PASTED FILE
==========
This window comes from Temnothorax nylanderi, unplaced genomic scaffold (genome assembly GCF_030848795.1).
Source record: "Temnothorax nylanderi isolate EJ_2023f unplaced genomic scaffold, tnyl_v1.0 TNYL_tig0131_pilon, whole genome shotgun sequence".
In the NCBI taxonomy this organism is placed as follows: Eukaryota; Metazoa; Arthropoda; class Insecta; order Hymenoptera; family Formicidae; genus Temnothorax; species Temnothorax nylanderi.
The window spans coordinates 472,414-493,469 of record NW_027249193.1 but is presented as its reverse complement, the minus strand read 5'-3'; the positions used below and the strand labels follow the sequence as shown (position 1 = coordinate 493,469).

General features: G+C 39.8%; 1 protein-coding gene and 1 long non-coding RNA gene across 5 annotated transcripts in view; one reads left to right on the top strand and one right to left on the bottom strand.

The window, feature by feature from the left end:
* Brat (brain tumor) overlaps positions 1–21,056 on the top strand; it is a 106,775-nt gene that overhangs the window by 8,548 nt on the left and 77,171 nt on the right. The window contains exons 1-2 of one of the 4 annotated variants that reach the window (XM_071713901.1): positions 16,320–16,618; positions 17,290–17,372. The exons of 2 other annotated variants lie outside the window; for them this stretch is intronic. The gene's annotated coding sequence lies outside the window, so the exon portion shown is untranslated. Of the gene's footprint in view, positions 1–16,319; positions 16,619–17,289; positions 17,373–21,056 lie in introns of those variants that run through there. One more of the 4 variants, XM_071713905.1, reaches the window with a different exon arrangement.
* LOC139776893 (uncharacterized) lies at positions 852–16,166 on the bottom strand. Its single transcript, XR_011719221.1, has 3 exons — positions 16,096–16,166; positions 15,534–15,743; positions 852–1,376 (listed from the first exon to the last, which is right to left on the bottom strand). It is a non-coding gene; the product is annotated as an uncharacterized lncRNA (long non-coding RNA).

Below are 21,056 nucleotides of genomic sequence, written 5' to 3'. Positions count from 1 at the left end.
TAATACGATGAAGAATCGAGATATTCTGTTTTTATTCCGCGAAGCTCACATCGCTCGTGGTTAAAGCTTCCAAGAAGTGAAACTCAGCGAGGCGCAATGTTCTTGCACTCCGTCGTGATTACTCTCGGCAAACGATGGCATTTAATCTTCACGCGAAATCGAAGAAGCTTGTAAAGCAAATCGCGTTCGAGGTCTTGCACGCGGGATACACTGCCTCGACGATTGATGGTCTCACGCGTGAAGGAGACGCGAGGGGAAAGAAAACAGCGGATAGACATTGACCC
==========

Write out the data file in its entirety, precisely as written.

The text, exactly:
This window comes from Temnothorax nylanderi, unplaced genomic scaffold (genome assembly GCF_030848795.1).
Source record: "Temnothorax nylanderi isolate EJ_2023f unplaced genomic scaffold, tnyl_v1.0 TNYL_tig0131_pilon, whole genome shotgun sequence".
In the NCBI taxonomy this organism is placed as follows: Eukaryota; Metazoa; Arthropoda; class Insecta; order Hymenoptera; family Formicidae; genus Temnothorax; species Temnothorax nylanderi.
The window spans coordinates 472,414-493,469 of record NW_027249193.1 but is presented as its reverse complement, the minus strand read 5'-3'; the positions used below and the strand labels follow the sequence as shown (position 1 = coordinate 493,469).

General features: G+C 39.8%; 1 protein-coding gene and 1 long non-coding RNA gene across 5 annotated transcripts in view; one reads left to right on the top strand and one right to left on the bottom strand.

The window, feature by feature from the left end:
* Brat (brain tumor) overlaps positions 1–21,056 on the top strand; it is a 106,775-nt gene that overhangs the window by 8,548 nt on the left and 77,171 nt on the right. The window contains exons 1-2 of one of the 4 annotated variants that reach the window (XM_071713901.1): positions 16,320–16,618; positions 17,290–17,372. The exons of 2 other annotated variants lie outside the window; for them this stretch is intronic. The gene's annotated coding sequence lies outside the window, so the exon portion shown is untranslated. Of the gene's footprint in view, positions 1–16,319; positions 16,619–17,289; positions 17,373–21,056 lie in introns of those variants that run through there. One more of the 4 variants, XM_071713905.1, reaches the window with a different exon arrangement.
* LOC139776893 (uncharacterized) lies at positions 852–16,166 on the bottom strand. Its single transcript, XR_011719221.1, has 3 exons — positions 16,096–16,166; positions 15,534–15,743; positions 852–1,376 (listed from the first exon to the last, which is right to left on the bottom strand). It is a non-coding gene; the product is annotated as an uncharacterized lncRNA (long non-coding RNA).

Below are 21,056 nucleotides of genomic sequence, written 5' to 3'. Positions count from 1 at the left end.
TAATACGATGAAGAATCGAGATATTCTGTTTTTATTCCGCGAAGCTCACATCGCTCGTGGTTAAAGCTTCCAAGAAGTGAAACTCAGCGAGGCGCAATGTTCTTGCACTCCGTCGTGATTACTCTCGGCAAACGATGGCATTTAATCTTCACGCGAAATCGAAGAAGCTTGTAAAGCAAATCGCGTTCGAGGTCTTGCACGCGGGATACACTGCCTCGACGATTGATGGTCTCACGCGTGAAGGAGACGCGAGGGGAAAGAAAACAGCGGATAGACATTGACCC